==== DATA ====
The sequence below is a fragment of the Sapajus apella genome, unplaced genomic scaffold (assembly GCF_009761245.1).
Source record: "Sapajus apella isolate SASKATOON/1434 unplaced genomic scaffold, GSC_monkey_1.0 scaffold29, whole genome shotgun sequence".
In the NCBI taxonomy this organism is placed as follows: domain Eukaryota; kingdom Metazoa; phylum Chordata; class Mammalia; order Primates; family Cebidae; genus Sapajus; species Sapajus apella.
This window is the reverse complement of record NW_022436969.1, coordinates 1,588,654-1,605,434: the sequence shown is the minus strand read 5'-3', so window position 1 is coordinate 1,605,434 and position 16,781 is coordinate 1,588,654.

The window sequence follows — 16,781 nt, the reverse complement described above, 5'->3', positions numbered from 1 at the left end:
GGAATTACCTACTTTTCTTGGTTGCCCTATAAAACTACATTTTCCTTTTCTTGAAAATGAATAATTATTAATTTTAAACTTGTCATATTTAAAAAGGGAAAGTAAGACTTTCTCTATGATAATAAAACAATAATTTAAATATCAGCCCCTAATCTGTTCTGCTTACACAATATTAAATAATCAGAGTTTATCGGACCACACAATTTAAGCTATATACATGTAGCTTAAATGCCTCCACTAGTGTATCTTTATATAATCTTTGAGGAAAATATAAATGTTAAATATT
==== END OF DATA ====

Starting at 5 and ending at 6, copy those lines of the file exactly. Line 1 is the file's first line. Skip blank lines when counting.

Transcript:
The window sequence follows — 16,781 nt, the reverse complement described above, 5'->3', positions numbered from 1 at the left end:
GGAATTACCTACTTTTCTTGGTTGCCCTATAAAACTACATTTTCCTTTTCTTGAAAATGAATAATTATTAATTTTAAACTTGTCATATTTAAAAAGGGAAAGTAAGACTTTCTCTATGATAATAAAACAATAATTTAAATATCAGCCCCTAATCTGTTCTGCTTACACAATATTAAATAATCAGAGTTTATCGGACCACACAATTTAAGCTATATACATGTAGCTTAAATGCCTCCACTAGTGTATCTTTATATAATCTTTGAGGAAAATATAAATGTTAAATATT